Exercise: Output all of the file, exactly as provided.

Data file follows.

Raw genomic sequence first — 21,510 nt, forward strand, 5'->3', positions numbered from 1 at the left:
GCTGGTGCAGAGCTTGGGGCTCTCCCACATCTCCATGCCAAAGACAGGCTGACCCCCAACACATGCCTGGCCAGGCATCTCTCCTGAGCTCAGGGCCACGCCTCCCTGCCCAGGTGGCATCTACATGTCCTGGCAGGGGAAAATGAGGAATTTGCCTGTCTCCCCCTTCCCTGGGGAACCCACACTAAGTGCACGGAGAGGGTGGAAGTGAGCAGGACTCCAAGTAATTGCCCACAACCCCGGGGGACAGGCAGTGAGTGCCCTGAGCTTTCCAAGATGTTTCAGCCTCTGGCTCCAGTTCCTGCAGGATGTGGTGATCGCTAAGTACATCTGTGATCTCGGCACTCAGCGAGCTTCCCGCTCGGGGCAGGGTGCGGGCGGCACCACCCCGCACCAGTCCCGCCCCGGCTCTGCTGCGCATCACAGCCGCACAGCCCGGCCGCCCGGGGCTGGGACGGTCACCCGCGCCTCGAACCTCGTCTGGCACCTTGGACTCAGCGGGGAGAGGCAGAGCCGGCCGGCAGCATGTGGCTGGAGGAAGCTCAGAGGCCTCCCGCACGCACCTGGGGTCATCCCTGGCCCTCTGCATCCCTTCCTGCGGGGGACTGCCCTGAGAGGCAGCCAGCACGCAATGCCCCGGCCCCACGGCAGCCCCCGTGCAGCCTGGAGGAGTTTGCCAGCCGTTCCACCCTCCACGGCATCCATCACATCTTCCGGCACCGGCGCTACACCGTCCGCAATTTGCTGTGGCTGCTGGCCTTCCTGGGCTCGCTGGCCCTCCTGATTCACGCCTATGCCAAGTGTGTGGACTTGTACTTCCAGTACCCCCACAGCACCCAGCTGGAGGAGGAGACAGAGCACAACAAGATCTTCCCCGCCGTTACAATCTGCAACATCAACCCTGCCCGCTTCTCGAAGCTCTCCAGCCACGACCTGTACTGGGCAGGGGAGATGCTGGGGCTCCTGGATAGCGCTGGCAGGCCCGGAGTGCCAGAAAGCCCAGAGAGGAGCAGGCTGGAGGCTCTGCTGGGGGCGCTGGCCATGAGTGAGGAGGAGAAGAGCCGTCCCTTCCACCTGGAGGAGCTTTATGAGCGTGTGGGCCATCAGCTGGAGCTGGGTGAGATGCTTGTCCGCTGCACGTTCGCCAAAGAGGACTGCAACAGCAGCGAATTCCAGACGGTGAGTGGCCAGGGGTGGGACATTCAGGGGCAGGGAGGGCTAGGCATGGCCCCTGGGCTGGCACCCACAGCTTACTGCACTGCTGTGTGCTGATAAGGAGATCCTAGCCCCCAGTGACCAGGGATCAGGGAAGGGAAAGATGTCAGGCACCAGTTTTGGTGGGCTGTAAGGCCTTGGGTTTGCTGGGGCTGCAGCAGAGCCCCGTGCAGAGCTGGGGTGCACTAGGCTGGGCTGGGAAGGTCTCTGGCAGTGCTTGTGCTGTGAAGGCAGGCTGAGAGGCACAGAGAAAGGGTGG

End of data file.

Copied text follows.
Raw genomic sequence first — 21,510 nt, forward strand, 5'->3', positions numbered from 1 at the left:
GCTGGTGCAGAGCTTGGGGCTCTCCCACATCTCCATGCCAAAGACAGGCTGACCCCCAACACATGCCTGGCCAGGCATCTCTCCTGAGCTCAGGGCCACGCCTCCCTGCCCAGGTGGCATCTACATGTCCTGGCAGGGGAAAATGAGGAATTTGCCTGTCTCCCCCTTCCCTGGGGAACCCACACTAAGTGCACGGAGAGGGTGGAAGTGAGCAGGACTCCAAGTAATTGCCCACAACCCCGGGGGACAGGCAGTGAGTGCCCTGAGCTTTCCAAGATGTTTCAGCCTCTGGCTCCAGTTCCTGCAGGATGTGGTGATCGCTAAGTACATCTGTGATCTCGGCACTCAGCGAGCTTCCCGCTCGGGGCAGGGTGCGGGCGGCACCACCCCGCACCAGTCCCGCCCCGGCTCTGCTGCGCATCACAGCCGCACAGCCCGGCCGCCCGGGGCTGGGACGGTCACCCGCGCCTCGAACCTCGTCTGGCACCTTGGACTCAGCGGGGAGAGGCAGAGCCGGCCGGCAGCATGTGGCTGGAGGAAGCTCAGAGGCCTCCCGCACGCACCTGGGGTCATCCCTGGCCCTCTGCATCCCTTCCTGCGGGGGACTGCCCTGAGAGGCAGCCAGCACGCAATGCCCCGGCCCCACGGCAGCCCCCGTGCAGCCTGGAGGAGTTTGCCAGCCGTTCCACCCTCCACGGCATCCATCACATCTTCCGGCACCGGCGCTACACCGTCCGCAATTTGCTGTGGCTGCTGGCCTTCCTGGGCTCGCTGGCCCTCCTGATTCACGCCTATGCCAAGTGTGTGGACTTGTACTTCCAGTACCCCCACAGCACCCAGCTGGAGGAGGAGACAGAGCACAACAAGATCTTCCCCGCCGTTACAATCTGCAACATCAACCCTGCCCGCTTCTCGAAGCTCTCCAGCCACGACCTGTACTGGGCAGGGGAGATGCTGGGGCTCCTGGATAGCGCTGGCAGGCCCGGAGTGCCAGAAAGCCCAGAGAGGAGCAGGCTGGAGGCTCTGCTGGGGGCGCTGGCCATGAGTGAGGAGGAGAAGAGCCGTCCCTTCCACCTGGAGGAGCTTTATGAGCGTGTGGGCCATCAGCTGGAGCTGGGTGAGATGCTTGTCCGCTGCACGTTCGCCAAAGAGGACTGCAACAGCAGCGAATTCCAGACGGTGAGTGGCCAGGGGTGGGACATTCAGGGGCAGGGAGGGCTAGGCATGGCCCCTGGGCTGGCACCCACAGCTTACTGCACTGCTGTGTGCTGATAAGGAGATCCTAGCCCCCAGTGACCAGGGATCAGGGAAGGGAAAGATGTCAGGCACCAGTTTTGGTGGGCTGTAAGGCCTTGGGTTTGCTGGGGCTGCAGCAGAGCCCCGTGCAGAGCTGGGGTGCACTAGGCTGGGCTGGGAAGGTCTCTGGCAGTGCTTGTGCTGTGAAGGCAGGCTGAGAGGCACAGAGAAAGGGTGG